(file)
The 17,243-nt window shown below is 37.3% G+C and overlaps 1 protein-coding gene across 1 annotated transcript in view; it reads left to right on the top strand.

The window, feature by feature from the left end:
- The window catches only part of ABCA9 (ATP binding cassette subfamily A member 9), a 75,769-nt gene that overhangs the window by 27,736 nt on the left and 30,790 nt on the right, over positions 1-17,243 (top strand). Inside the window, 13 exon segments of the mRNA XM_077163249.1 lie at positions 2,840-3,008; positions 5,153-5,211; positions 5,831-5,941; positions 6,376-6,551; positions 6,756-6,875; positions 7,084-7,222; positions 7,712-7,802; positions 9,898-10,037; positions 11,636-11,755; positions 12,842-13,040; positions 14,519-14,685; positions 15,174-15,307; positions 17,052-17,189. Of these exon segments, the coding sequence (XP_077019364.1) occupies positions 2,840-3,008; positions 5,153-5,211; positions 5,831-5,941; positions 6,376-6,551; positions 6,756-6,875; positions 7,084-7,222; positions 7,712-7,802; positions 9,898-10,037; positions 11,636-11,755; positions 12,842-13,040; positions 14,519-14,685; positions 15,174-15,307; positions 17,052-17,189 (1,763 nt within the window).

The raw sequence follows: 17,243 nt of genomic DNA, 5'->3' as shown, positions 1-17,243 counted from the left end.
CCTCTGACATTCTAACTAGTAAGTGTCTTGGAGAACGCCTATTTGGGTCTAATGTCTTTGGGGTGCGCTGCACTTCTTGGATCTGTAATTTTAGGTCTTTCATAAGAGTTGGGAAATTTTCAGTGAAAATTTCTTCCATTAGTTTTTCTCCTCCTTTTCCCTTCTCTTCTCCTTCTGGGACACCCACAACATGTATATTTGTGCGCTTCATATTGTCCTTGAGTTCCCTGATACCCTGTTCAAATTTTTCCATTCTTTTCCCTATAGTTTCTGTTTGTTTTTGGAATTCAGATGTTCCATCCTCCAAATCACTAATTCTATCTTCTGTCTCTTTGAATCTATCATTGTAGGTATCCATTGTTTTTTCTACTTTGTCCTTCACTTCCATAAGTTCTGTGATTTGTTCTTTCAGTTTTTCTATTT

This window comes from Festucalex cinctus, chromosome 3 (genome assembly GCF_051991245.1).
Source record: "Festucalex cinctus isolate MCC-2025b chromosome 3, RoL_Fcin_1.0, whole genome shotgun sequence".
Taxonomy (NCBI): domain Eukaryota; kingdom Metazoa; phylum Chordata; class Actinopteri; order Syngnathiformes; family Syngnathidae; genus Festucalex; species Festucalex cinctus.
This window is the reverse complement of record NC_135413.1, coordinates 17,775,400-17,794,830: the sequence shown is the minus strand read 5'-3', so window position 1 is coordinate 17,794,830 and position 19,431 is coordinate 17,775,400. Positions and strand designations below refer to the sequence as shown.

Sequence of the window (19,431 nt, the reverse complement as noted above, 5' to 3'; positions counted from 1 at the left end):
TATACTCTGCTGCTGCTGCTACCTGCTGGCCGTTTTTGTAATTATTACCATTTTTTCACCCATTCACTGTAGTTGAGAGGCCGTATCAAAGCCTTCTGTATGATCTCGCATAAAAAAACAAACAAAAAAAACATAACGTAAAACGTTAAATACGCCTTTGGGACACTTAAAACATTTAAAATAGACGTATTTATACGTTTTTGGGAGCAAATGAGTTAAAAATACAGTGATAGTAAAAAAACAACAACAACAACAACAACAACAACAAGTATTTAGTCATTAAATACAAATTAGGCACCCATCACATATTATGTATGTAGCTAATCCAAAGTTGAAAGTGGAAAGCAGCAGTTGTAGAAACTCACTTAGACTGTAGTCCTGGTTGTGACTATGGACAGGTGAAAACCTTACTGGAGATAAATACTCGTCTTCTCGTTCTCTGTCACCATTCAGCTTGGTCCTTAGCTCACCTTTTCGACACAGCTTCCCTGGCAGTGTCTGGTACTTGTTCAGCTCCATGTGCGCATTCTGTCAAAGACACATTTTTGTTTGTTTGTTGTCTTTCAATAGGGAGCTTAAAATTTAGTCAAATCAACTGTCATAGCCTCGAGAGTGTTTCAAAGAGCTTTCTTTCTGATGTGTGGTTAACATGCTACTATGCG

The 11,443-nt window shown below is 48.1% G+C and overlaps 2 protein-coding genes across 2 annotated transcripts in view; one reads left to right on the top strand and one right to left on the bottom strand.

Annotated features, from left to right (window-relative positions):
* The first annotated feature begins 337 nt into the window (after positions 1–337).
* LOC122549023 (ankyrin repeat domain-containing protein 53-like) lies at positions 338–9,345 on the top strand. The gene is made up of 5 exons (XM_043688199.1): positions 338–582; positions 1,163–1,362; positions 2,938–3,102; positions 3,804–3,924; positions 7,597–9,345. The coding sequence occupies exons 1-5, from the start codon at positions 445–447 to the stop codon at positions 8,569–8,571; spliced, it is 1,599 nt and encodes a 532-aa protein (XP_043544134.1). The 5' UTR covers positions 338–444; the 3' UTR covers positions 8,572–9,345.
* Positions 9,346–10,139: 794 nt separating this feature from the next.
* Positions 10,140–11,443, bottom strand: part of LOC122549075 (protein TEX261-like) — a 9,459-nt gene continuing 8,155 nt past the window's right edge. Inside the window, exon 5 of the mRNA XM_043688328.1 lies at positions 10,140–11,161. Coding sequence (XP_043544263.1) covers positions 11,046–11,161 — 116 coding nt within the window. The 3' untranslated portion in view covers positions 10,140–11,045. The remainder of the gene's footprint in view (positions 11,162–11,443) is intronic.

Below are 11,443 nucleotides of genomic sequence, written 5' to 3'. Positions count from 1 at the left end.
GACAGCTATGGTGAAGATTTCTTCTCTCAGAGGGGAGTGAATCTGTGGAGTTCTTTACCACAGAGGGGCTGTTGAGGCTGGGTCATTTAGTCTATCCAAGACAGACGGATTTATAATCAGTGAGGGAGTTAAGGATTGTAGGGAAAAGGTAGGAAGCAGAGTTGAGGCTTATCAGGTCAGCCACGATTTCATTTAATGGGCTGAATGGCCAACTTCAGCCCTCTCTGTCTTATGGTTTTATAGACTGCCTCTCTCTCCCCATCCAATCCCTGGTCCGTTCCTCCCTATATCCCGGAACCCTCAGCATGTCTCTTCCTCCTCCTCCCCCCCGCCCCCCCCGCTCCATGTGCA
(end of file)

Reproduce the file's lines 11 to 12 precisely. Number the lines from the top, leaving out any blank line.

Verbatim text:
TATACTCTGCTGCTGCTGCTACCTGCTGGCCGTTTTTGTAATTATTACCATTTTTTCACCCATTCACTGTAGTTGAGAGGCCGTATCAAAGCCTTCTGTATGATCTCGCATAAAAAAACAAACAAAAAAAACATAACGTAAAACGTTAAATACGCCTTTGGGACACTTAAAACATTTAAAATAGACGTATTTATACGTTTTTGGGAGCAAATGAGTTAAAAATACAGTGATAGTAAAAAAACAACAACAACAACAACAACAACAACAAGTATTTAGTCATTAAATACAAATTAGGCACCCATCACATATTATGTATGTAGCTAATCCAAAGTTGAAAGTGGAAAGCAGCAGTTGTAGAAACTCACTTAGACTGTAGTCCTGGTTGTGACTATGGACAGGTGAAAACCTTACTGGAGATAAATACTCGTCTTCTCGTTCTCTGTCACCATTCAGCTTGGTCCTTAGCTCACCTTTTCGACACAGCTTCCCTGGCAGTGTCTGGTACTTGTTCAGCTCCATGTGCGCATTCTGTCAAAGACACATTTTTGTTTGTTTGTTGTCTTTCAATAGGGAGCTTAAAATTTAGTCAAATCAACTGTCATAGCCTCGAGAGTGTTTCAAAGAGCTTTCTTTCTGATGTGTGGTTAACATGCTACTATGCG

The 11,443-nt window shown below is 48.1% G+C and overlaps 2 protein-coding genes across 2 annotated transcripts in view; one reads left to right on the top strand and one right to left on the bottom strand.